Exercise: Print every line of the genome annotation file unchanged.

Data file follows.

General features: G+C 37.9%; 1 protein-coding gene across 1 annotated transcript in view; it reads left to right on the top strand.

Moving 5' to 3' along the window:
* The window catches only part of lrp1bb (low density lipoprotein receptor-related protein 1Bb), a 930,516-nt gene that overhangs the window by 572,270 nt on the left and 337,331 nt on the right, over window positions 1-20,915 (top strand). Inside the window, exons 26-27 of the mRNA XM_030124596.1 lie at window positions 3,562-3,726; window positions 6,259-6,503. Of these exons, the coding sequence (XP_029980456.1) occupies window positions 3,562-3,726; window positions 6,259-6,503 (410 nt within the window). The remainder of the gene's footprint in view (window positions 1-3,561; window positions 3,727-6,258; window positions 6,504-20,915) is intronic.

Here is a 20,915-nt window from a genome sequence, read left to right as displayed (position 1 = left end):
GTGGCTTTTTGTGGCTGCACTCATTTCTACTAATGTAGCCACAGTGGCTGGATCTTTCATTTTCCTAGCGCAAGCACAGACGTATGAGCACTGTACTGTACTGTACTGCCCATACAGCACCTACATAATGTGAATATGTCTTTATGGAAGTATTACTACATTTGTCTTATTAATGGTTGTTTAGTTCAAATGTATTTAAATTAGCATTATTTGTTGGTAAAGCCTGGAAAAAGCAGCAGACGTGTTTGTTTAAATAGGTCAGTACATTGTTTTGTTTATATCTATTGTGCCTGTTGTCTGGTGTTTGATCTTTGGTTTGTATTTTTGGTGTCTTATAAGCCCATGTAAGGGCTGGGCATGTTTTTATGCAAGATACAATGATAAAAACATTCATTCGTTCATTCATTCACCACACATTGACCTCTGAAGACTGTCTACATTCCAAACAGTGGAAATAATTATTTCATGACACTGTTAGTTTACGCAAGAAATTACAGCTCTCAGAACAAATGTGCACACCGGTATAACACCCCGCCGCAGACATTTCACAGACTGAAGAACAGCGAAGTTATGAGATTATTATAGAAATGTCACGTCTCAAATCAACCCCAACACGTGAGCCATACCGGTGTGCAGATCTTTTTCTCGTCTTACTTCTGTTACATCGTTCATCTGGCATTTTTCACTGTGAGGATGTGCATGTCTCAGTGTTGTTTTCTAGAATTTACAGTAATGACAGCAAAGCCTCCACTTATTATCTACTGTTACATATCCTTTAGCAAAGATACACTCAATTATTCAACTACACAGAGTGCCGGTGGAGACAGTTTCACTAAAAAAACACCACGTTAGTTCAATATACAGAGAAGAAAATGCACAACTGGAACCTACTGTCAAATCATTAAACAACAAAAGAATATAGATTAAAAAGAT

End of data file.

General features: G+C 37.9%; 1 protein-coding gene across 1 annotated transcript in view; it reads left to right on the top strand.

Moving 5' to 3' along the window:
* The window catches only part of lrp1bb (low density lipoprotein receptor-related protein 1Bb), a 930,516-nt gene that overhangs the window by 572,270 nt on the left and 337,331 nt on the right, over window positions 1-20,915 (top strand). Inside the window, exons 26-27 of the mRNA XM_030124596.1 lie at window positions 3,562-3,726; window positions 6,259-6,503. Of these exons, the coding sequence (XP_029980456.1) occupies window positions 3,562-3,726; window positions 6,259-6,503 (410 nt within the window). The remainder of the gene's footprint in view (window positions 1-3,561; window positions 3,727-6,258; window positions 6,504-20,915) is intronic.

Here is a 20,915-nt window from a genome sequence, read left to right as displayed (position 1 = left end):
GTGGCTTTTTGTGGCTGCACTCATTTCTACTAATGTAGCCACAGTGGCTGGATCTTTCATTTTCCTAGCGCAAGCACAGACGTATGAGCACTGTACTGTACTGTACTGCCCATACAGCACCTACATAATGTGAATATGTCTTTATGGAAGTATTACTACATTTGTCTTATTAATGGTTGTTTAGTTCAAATGTATTTAAATTAGCATTATTTGTTGGTAAAGCCTGGAAAAAGCAGCAGACGTGTTTGTTTAAATAGGTCAGTACATTGTTTTGTTTATATCTATTGTGCCTGTTGTCTGGTGTTTGATCTTTGGTTTGTATTTTTGGTGTCTTATAAGCCCATGTAAGGGCTGGGCATGTTTTTATGCAAGATACAATGATAAAAACATTCATTCGTTCATTCATTCACCACACATTGACCTCTGAAGACTGTCTACATTCCAAACAGTGGAAATAATTATTTCATGACACTGTTAGTTTACGCAAGAAATTACAGCTCTCAGAACAAATGTGCACACCGGTATAACACCCCGCCGCAGACATTTCACAGACTGAAGAACAGCGAAGTTATGAGATTATTATAGAAATGTCACGTCTCAAATCAACCCCAACACGTGAGCCATACCGGTGTGCAGATCTTTTTCTCGTCTTACTTCTGTTACATCGTTCATCTGGCATTTTTCACTGTGAGGATGTGCATGTCTCAGTGTTGTTTTCTAGAATTTACAGTAATGACAGCAAAGCCTCCACTTATTATCTACTGTTACATATCCTTTAGCAAAGATACACTCAATTATTCAACTACACAGAGTGCCGGTGGAGACAGTTTCACTAAAAAAACACCACGTTAGTTCAATATACAGAGAAGAAAATGCACAACTGGAACCTACTGTCAAATCATTAAACAACAAAAGAATATAGATTAAAAAGAT